High quality photographs can help non-profit organizations (NPOs) bring their stories to life in a way that engages supporters, builds relationships and improves lives. But sourcing great photos can be challenging. Few of the NPOs I know have professional photographers on staff or dedicated budgets for hiring freelancers. So photography is one of the areas where program staff, volunteers, and interns can step up, use their creativity, and really enhance the organization’s communications materials.
Here are a few tips to help you along the way if you have a digital camera and a desire to capture and share your organization’s great moments through pictures.
1. Connect with your communications contact before your event or photo opportunity to make sure you know the ground rules and policies on photography. This will also be an opportunity to gather any ideas or photography resources your communications contact can share with you.
2. Set your digital camera to take the highest resolution photos that it can. This will use a little more memory but it will allow you to have crisp images in print applications as well as in your digital materials. You can downsize high resolution images later, but if you start with a low resolution image that’s what you’re stuck with and it could look grainy in print.
3. Pay careful attention to the light. To avoid shadows and dark spots, don’t arrange the subject of your photo with the main lighting source behind them. Instead try to have light shining directly onto and illuminating your subject. Try to arrange adequate lighting for your photo so you can avoid using a flash indoors. Using a flash inside may make your photo look unnatural. If you must use the flash, be aware that the flash on most point and shoot cameras has an effective range of about 8 feet.
4. People are drawn to people. Even if you are photographing a new building or piece of equipment or other object, try to include people in your photograph because it will be more eye-catching.
5. When photographing people, close-up photos of their faces often create more visual interest and a greater sense of personal connection. Show the facial expressions and emotion of the people you are photographing to help create the overall tone and emotion for your communications piece.
6. When photographing people, be sure to get permission first. Record the permission with your organization’s photo release form or use my sample permission forms for photography and testimonials.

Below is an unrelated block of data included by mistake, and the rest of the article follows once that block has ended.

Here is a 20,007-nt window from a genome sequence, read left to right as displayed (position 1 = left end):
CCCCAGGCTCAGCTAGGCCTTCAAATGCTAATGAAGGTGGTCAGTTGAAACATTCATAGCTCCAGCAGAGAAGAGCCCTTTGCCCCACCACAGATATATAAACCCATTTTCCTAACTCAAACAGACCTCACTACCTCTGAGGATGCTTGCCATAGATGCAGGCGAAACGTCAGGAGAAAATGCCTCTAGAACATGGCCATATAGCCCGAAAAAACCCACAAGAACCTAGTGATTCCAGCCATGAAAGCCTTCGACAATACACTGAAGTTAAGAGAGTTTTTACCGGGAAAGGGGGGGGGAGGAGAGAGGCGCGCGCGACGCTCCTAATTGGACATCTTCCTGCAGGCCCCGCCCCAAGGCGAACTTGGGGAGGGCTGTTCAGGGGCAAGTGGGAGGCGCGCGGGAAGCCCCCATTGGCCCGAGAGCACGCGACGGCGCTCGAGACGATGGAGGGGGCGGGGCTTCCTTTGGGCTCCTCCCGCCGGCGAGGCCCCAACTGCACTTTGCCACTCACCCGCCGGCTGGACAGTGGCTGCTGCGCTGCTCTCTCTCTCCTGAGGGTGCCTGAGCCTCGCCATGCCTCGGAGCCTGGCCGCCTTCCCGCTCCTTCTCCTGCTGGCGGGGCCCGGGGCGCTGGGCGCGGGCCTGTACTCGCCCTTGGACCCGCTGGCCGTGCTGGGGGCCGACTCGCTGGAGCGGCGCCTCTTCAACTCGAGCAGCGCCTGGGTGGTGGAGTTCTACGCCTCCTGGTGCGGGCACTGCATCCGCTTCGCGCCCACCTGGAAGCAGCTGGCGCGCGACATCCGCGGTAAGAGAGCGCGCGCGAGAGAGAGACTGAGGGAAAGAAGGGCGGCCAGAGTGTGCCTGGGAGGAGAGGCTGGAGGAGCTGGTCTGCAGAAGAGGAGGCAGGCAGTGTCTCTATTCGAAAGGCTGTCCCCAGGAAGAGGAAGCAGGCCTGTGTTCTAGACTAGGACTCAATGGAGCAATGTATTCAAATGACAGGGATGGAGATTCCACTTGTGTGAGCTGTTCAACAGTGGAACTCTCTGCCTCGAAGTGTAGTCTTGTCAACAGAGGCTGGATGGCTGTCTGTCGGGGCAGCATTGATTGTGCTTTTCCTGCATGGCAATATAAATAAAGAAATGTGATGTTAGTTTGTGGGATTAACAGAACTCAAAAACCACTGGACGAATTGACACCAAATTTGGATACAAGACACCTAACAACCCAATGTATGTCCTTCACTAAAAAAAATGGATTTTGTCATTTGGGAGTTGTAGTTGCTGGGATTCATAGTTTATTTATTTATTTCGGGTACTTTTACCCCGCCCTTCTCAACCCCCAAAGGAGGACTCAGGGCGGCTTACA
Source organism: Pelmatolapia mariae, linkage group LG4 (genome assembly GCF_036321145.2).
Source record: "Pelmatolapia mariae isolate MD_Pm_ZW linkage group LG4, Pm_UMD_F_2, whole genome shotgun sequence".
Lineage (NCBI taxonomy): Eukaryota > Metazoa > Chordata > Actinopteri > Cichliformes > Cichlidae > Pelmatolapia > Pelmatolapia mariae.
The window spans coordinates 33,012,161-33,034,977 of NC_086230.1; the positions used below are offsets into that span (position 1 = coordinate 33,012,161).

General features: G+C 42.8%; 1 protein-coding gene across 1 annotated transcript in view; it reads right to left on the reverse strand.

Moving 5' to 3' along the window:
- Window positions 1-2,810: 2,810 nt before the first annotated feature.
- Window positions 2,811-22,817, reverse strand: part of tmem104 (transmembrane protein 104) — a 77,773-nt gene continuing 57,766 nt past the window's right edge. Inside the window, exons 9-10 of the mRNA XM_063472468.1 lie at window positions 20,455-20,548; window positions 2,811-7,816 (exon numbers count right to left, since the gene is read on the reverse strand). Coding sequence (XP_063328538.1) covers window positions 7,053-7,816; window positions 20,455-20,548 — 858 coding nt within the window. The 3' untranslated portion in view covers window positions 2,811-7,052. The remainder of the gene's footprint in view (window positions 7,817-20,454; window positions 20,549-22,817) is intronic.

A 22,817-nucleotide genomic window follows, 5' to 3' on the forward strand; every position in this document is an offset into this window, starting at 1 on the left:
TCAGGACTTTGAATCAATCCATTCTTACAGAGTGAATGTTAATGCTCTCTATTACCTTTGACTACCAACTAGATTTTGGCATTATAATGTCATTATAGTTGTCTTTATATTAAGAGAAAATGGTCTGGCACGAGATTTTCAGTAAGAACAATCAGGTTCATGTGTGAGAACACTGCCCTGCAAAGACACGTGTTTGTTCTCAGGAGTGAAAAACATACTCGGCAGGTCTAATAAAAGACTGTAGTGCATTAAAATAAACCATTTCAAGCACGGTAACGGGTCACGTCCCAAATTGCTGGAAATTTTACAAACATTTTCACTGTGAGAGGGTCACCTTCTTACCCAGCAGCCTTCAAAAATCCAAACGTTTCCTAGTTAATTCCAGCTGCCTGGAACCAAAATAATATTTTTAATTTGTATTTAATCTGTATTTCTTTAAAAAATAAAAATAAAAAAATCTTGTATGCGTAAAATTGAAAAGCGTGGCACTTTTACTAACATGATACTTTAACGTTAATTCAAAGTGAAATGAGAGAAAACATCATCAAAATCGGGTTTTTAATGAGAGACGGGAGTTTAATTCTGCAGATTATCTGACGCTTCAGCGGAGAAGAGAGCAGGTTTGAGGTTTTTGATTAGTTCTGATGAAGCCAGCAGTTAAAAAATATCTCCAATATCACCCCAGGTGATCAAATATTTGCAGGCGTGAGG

7. When photographing objects, consider taking the photograph from an unusual angle to emphasize a particular aspect of the object and to create greater visual interest.
8. Close-up shots are often best when photographing individual objects. However people tend to like symmetry and repetition. Try placing several of the same or similar objects in a grouping, then focus your photo on the grouping of objects. For example at an information table, try fanning out multiple copies of the same publication on the table and taking a photo. You might want to try several rows with a different publication in each row. Or, at a candlelight vigil, a whole row of votive candles might capture more interest than a close-up of a single candle. Of course, if you can include a person with the objects your photograph will have even more appeal.
9. Try not to put the subject of your photograph in the exact centre of the shot. To add visual interest, have your subject a bit to the left or right of the centre point. And put the subject either in the foreground or background.
10. Shaky hands make blurry pictures. Stabilize your camera while you are taking photos, especially indoors, to get clear pictures. Balance the camera on a ledge, chair or other available furniture.
I hope these pointers will help you and your colleagues visually capture the great work your organization is doing. If you are a non-profit communicator planning your organization's use of photography, you may also like the article "How to Plan & Manage Photography in NPO Communications".
I would love to hear your feedback. Please feel free to share your own photography tips and resources in the comments.
*Sample photos for this article were sourced from istockphoto.com.
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